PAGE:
What happened

Shares of CRISPR Therapeutics (NASDAQ:CRSP) rose more than 13% last month, according to data provided by S&P Global Market Intelligence. While volatility is nothing new for the gene-editing pioneer, the company did provide some good news for shareholders in early January.

The U.S. Food and Drug Administration handed the company's lead drug candidate, CTX001, fast-track designation in sickle cell disease. The drug candidate, which is being developed with Vertex Pharmaceuticals, is also being evaluated as a potential treatment for beta thalassemia. In 2018, it became the first CRISPR-based therapy to enter clinical trials.

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So what

Earning fast-track designation for CTX001 in sickle cell disease provides the opportunity to earn an easier path to market. CRISPR Therapeutics could meet with the FDA more regularly throughout the drug's development, thereby speeding up development timelines, while the drug candidate could receive priority review if it successfully advances to the point of filing an application for marketing approval.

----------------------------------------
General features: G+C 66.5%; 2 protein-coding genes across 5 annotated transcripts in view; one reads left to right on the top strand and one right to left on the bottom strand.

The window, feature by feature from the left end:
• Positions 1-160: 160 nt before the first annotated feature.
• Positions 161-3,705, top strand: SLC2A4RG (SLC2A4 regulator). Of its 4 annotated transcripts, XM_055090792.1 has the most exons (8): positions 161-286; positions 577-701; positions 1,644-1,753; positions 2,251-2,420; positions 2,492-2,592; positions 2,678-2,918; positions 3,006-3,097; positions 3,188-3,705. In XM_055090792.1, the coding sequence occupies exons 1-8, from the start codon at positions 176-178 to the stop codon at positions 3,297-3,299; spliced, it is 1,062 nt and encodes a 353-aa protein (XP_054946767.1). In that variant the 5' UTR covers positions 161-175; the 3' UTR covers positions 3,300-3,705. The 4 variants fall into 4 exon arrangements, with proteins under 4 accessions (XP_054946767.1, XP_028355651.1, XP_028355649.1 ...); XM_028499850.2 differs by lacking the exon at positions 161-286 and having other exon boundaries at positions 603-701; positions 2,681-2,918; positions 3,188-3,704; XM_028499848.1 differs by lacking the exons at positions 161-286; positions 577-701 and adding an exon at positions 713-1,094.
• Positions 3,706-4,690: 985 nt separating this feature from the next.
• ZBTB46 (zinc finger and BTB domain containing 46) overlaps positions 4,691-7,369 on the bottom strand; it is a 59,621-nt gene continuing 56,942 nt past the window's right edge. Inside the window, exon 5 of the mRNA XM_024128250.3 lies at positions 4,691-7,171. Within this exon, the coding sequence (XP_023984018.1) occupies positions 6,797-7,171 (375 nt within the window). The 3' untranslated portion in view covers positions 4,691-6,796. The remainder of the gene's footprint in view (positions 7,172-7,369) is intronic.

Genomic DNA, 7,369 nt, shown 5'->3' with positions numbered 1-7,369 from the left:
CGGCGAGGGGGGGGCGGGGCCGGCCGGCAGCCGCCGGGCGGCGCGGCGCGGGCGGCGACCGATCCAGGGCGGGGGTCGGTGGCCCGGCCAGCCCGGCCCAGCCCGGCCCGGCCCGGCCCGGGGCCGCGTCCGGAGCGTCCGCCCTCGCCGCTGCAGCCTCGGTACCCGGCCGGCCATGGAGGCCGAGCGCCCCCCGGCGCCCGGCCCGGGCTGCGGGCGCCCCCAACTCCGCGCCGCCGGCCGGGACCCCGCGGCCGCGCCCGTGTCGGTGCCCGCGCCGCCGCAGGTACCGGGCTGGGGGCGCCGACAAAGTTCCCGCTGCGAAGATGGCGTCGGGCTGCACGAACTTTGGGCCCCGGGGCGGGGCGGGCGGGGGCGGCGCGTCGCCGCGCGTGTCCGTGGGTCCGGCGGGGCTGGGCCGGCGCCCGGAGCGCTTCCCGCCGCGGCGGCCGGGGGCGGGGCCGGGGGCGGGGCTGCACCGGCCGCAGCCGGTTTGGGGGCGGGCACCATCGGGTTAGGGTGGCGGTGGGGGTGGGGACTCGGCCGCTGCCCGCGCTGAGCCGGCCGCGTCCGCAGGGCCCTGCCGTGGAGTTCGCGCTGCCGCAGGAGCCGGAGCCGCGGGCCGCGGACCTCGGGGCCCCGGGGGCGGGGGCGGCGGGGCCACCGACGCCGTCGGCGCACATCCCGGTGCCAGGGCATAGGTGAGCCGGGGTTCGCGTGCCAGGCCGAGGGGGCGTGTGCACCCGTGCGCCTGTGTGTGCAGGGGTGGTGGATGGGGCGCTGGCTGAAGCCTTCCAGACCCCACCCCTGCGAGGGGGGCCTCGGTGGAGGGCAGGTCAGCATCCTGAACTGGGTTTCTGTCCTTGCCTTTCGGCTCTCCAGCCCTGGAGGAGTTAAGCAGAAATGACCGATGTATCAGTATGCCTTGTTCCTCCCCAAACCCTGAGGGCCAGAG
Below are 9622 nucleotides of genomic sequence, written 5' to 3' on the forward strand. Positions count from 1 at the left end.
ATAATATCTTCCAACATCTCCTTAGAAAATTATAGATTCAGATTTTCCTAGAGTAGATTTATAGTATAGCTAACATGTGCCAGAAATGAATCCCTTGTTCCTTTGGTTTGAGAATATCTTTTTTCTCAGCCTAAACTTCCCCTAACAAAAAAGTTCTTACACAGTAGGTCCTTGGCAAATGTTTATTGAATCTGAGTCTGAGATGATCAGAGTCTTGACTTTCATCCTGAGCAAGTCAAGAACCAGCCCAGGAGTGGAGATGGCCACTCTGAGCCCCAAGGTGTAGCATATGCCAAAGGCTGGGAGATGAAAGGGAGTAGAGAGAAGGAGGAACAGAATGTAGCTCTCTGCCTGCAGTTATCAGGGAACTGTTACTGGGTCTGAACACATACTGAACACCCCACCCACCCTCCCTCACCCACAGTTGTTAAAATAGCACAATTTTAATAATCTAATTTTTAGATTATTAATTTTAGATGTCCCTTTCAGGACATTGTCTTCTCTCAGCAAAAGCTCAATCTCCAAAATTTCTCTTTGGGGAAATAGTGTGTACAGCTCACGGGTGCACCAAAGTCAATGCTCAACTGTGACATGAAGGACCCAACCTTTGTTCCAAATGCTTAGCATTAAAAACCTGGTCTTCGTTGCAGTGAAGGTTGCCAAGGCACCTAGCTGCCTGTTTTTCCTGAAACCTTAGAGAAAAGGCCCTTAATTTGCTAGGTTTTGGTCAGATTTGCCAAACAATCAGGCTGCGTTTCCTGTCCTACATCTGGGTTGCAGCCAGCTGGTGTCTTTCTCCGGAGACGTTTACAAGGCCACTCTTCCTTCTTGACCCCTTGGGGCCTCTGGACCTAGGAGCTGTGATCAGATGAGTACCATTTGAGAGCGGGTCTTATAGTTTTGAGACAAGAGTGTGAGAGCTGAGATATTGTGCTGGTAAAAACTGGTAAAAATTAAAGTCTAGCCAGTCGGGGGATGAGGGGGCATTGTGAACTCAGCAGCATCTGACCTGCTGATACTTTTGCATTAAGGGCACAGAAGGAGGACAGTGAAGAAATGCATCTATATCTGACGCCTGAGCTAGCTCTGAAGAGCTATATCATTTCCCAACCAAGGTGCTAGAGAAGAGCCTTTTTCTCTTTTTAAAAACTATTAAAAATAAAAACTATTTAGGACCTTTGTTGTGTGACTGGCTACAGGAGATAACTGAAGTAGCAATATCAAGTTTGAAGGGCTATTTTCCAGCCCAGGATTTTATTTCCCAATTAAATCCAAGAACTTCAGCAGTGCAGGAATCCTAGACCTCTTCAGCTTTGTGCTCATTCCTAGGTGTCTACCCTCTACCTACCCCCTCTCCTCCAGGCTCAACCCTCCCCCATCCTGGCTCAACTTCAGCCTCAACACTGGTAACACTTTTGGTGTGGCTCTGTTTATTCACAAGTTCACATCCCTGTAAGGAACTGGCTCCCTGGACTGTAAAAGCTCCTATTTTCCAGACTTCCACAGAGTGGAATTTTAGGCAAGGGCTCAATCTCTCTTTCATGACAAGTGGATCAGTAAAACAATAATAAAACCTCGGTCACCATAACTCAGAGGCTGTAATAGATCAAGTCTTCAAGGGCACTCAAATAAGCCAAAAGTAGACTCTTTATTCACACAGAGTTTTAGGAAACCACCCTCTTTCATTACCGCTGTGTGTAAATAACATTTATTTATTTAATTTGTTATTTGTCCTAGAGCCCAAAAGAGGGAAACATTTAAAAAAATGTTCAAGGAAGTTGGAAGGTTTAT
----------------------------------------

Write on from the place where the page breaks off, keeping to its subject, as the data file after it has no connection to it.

Also in January, CRISPR Therapeutics announced a collaboration and license agreement with ProBioGen to develop novel delivery systems for CRISPR-based medicines. That's an important, albeit overlooked, area for investors to keep an eye on. Researchers still aren't sure of the best method to deliver therapeutic payloads of gene-editing tools into target cells in a human body. It may seem unimportant, but the delivery system selected by each CRISPR pioneer will affect safety, cost, the dose of the therapeutic required, and how efficiently genes are edited, among other clinically relevant metrics.

Now what

CRISPR Therapeutics has managed to get its first drug candidate into clinical trials without any hiccups -- and the stock has been rewarded for that competence. Things get a little more difficult going forward, as success will be determined by the results of CTX001 in a clinical setting, which is something outside of the company's control.

That could come into focus sooner than later. There's mounting evidence suggesting cutting the genome -- the mechanism of all early CRISPR tools -- is not the path forward for gene editing. Researchers are already hard at work developing next-generation gene-editing tools that could avoid some of the risks of CRISPR-based tools, but there's a sizable gap between how CRISPR is portrayed in the media and the conversations going on in research labs. While some of the early CRISPR pioneers could still find success for specific indications, investors don't seem to be taking the enormous risk into consideration.

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